28-01-2021 · Some cats might lick you and then bite you, which can be a common behavior during playtime, or it could be a love nibble. Dr. Karen Becker explains this …
Grooming is one of the many talents that make our cats special. They can turn their shaggy coats, or the coat of their fellow feline friend, into silky perfection, while lazily lounging in a sunny spot.
Most of us might also be familiar with the sandpapery feel of our cat’s tongue, and despite its roughness, we might even welcome their grooming capabilities from time to time.
But what happens when they also start licking other things around the house? Some cats just can’t seem to help themselves and their default way of exploring the world around them is…licking!
If you’ve made it here, you probably live with one of these cats and frequently find yourself asking, why does my cat lick everything? If your cat is licking non-food items occasionally, they might be feeling curious about a new smell or an item you’ve brought. This behavior is likely harmless unless it turns into obsessive licking which could be related to stress, dietary needs, or a form of pica.
If you’d like to know more about what makes a cat lick everything, we’ve got you covered!
Let’s get into it!
What Do Cats Normally Use Their Tongues For?
As with most feline related things, the tongue plays an important role in a cat’s wellbeing. Before we understand why outs cats lick certain objects and surfaces, it’s important to understand the big picture functions of their tongue. What we might perceive as just another simple act of self-cleaning can be a far more complicated task.
To Keep Clean
Cats are known to be self-sufficient animals especially when it comes to their basic needs and keeping clean is what they do best. Plenty of research has gone into the study of the feline tongue and researchers have found that a cat’s tongue is curved and hollow-tipped. It’s covered in tiny spines, called papillae, which may feel like sandpaper and can transfer large amounts of saliva from the mouth to the fur.
David Hu, a bioengineer at Georgia Tech states that, “a cat tongue works like a very smart comb.” But their tongue doesn’t only help our cats reach the skin beneath the fur and keep it clean, it also helps lower their body temperature, as the saliva evaporates.
So, during grooming, our fluffballs keep themselves clean and cool, but they also successfully detangle their fur. Alexis Noel, a Ph.D. candidate in mechanical engineering explains that “when the tongue glides over fur, the hooks are able to lock onto tangles and snags. As the snags pull on the hook, the hook rotates, slowly teasing the knot apart.”
Perhaps our cats aren’t lazy after all, maybe they’re legendary multitaskers!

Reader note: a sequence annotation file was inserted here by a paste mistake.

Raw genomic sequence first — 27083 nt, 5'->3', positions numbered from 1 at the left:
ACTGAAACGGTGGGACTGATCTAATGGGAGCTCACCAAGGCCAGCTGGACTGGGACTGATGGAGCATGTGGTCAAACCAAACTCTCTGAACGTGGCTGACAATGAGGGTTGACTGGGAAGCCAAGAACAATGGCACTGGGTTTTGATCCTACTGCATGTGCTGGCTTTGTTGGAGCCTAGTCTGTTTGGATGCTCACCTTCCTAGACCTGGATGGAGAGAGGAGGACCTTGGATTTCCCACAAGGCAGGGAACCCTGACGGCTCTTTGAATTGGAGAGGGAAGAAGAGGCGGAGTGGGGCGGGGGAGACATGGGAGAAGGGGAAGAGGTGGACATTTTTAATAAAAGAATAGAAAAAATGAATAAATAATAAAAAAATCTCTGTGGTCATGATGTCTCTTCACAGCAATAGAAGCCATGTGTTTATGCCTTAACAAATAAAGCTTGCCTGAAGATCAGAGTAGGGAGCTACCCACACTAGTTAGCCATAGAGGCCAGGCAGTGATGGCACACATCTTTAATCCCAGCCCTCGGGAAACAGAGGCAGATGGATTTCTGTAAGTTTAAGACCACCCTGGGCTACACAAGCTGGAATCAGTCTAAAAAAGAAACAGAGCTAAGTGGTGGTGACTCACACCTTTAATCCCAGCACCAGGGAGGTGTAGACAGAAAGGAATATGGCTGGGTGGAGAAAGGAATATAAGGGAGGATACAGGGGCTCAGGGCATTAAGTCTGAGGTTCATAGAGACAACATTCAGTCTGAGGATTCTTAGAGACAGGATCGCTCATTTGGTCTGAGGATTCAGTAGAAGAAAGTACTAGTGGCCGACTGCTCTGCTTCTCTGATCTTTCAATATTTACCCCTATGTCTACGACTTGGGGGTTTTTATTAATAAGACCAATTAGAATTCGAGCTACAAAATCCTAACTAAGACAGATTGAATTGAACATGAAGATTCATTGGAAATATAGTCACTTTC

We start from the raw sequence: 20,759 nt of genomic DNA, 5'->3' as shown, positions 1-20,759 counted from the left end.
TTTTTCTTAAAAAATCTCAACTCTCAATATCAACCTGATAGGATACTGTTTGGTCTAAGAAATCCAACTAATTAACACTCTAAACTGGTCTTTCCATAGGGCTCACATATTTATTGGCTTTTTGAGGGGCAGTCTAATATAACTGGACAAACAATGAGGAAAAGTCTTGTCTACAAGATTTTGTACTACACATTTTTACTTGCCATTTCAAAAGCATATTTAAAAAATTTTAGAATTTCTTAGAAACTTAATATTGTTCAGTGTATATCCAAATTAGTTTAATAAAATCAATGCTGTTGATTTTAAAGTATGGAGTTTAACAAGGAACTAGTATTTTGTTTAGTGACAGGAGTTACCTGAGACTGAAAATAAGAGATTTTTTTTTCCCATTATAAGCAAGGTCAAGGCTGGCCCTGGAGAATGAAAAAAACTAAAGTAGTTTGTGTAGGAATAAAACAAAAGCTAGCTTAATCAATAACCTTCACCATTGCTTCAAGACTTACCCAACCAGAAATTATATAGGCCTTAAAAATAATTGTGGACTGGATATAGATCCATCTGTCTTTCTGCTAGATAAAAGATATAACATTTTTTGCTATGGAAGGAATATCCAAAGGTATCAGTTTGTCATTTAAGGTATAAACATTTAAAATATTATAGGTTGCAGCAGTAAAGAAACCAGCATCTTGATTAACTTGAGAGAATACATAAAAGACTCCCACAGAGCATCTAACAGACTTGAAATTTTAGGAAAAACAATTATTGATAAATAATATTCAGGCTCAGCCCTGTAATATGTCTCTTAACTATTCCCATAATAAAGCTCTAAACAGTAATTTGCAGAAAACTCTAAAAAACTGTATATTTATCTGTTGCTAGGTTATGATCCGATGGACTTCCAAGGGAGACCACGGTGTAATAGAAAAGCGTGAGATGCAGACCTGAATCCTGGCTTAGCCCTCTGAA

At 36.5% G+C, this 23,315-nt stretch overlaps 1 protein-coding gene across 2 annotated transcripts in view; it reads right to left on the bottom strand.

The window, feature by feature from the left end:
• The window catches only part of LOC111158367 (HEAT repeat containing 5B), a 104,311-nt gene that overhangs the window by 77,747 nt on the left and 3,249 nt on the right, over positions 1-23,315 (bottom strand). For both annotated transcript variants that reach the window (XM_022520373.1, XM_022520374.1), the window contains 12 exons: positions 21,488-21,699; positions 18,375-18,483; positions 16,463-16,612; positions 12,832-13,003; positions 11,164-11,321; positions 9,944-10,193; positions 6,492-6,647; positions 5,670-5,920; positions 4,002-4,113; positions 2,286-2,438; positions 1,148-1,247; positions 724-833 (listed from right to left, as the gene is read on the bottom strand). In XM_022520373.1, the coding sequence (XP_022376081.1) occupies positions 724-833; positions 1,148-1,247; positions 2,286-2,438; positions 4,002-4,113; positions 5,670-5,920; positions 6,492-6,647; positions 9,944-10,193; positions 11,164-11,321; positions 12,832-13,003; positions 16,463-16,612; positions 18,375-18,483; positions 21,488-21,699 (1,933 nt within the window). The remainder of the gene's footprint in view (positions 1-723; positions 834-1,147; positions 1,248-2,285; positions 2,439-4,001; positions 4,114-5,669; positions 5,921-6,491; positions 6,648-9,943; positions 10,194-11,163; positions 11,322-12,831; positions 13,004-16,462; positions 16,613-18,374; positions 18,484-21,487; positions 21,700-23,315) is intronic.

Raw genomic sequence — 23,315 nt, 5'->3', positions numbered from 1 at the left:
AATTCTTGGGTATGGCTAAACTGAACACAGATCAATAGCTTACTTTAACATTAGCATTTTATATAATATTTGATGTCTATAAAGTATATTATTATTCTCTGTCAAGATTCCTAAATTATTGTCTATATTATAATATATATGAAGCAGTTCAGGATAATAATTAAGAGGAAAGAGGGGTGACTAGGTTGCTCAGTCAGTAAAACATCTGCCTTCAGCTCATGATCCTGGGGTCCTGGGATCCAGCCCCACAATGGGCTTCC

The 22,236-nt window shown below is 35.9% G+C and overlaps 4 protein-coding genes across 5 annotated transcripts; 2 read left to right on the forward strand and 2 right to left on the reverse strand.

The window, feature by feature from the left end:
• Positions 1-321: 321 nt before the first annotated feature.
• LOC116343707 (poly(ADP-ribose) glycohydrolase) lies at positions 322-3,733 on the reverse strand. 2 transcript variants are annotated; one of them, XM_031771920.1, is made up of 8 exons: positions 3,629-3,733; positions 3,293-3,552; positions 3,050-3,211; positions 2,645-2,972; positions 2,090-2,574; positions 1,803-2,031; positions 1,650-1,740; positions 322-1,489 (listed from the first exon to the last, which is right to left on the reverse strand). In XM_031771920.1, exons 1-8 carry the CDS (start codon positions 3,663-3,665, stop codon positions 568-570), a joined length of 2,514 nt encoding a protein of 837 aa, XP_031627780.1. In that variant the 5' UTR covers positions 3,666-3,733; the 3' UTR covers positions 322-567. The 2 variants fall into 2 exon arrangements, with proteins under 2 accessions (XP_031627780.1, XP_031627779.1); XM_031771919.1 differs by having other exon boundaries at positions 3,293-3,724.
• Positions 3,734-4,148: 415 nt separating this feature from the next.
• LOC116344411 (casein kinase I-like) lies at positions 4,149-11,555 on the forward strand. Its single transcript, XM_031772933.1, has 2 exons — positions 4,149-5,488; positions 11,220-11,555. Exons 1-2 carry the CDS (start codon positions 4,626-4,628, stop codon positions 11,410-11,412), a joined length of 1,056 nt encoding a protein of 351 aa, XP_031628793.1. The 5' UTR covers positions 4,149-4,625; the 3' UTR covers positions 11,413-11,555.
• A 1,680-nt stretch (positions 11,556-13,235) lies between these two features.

To Make Friends
While the tongue’s role is mainly to keep our kitties presentable, as with most things in life, it can also serve more than one purpose. For cats, their grooming technique can be a way of becoming friends with another cat. Studies support this by saying that “allogrooming (which is a special term that describes social grooming) is a form of caregiving through physical contact.”
Cats usually learn this behavior from their mothers, a behavior the grown cats use later in their life as a sign of familiarity and relatedness with other cats and humans. So, if you see your kitties spending their grooming energy on each other chances are that they’re a bonded pair.
To Eat And Drink
In order to get their food into their mouths animals usually use their teeth, hands, paws, or lips, but cats also rely on their tongue. There’s research to suggest that the papillae in our cat’s tongue also helps them with gripping their food. “The sharp tip may help with tissue deformation and penetration into meat.”
Even when we might not see food particles lying on the floor, their tongue can easily scrape it off the surface. Their tongue can be rough and tear through soft meat, but it can also defy gravity. Unlike most animals, cats use the tip of their tongue to pull water upward, closing its jaws before gravity pulls the column of liquid back toward earth.
Roman Stocker, a professor of civil and environmental engineering at the Massachusetts Institute of Technology, states that, “by lapping at the right time, [cats] take optimal advantage of this balance between inertia and gravity.” These two eating and drinking functions are important to remember because they can give us clues when looking into the behavior in which cats lick everything.
To Explore Their Environment
Cats depend on all their senses in order to understand their environment and in many ways to claim it. Territory is really important to a cat and by exploring it through sight, sound, and scent they can make sense of it and claim it as their own.
But how does taste helps a cat navigate through the world, especially since they don’t really have good taste receptors? While cats are unable to taste anything sweet, recent studies have uncovered that cats have retained multiple functional bitter taste receptors.
Some believe that this ability helps cats to detect poison if they try to consume it, and instead of eating it, they’ll spit it out. Scientists believe that this discovery can explain why some of our feline overlords are picky with their food. But their poor tasting capabilities could also explain why they lick non-food objects.